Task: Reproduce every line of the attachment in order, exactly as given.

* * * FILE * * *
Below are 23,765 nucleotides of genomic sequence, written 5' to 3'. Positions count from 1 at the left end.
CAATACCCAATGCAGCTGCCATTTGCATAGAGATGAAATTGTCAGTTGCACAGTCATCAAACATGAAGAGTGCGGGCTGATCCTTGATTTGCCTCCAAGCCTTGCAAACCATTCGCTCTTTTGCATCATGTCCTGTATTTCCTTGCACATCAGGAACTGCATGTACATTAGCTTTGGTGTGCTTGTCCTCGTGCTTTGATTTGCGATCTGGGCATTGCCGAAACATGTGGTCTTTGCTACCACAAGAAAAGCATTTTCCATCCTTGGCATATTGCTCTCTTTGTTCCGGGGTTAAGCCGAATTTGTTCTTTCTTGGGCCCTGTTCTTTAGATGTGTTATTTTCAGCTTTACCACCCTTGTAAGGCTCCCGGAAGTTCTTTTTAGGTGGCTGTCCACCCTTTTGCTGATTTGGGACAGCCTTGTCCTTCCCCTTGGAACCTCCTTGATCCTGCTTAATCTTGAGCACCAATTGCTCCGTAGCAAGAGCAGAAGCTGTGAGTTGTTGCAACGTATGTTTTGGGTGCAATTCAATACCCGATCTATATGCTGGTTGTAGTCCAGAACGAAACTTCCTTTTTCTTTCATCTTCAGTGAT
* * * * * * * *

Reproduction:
Below are 23,765 nucleotides of genomic sequence, written 5' to 3'. Positions count from 1 at the left end.
CAATACCCAATGCAGCTGCCATTTGCATAGAGATGAAATTGTCAGTTGCACAGTCATCAAACATGAAGAGTGCGGGCTGATCCTTGATTTGCCTCCAAGCCTTGCAAACCATTCGCTCTTTTGCATCATGTCCTGTATTTCCTTGCACATCAGGAACTGCATGTACATTAGCTTTGGTGTGCTTGTCCTCGTGCTTTGATTTGCGATCTGGGCATTGCCGAAACATGTGGTCTTTGCTACCACAAGAAAAGCATTTTCCATCCTTGGCATATTGCTCTCTTTGTTCCGGGGTTAAGCCGAATTTGTTCTTTCTTGGGCCCTGTTCTTTAGATGTGTTATTTTCAGCTTTACCACCCTTGTAAGGCTCCCGGAAGTTCTTTTTAGGTGGCTGTCCACCCTTTTGCTGATTTGGGACAGCCTTGTCCTTCCCCTTGGAACCTCCTTGATCCTGCTTAATCTTGAGCACCAATTGCTCCGTAGCAAGAGCAGAAGCTGTGAGTTGTTGCAACGTATGTTTTGGGTGCAATTCAATACCCGATCTATATGCTGGTTGTAGTCCAGAACGAAACTTCCTTTTTCTTTCATCTTCAGTGAT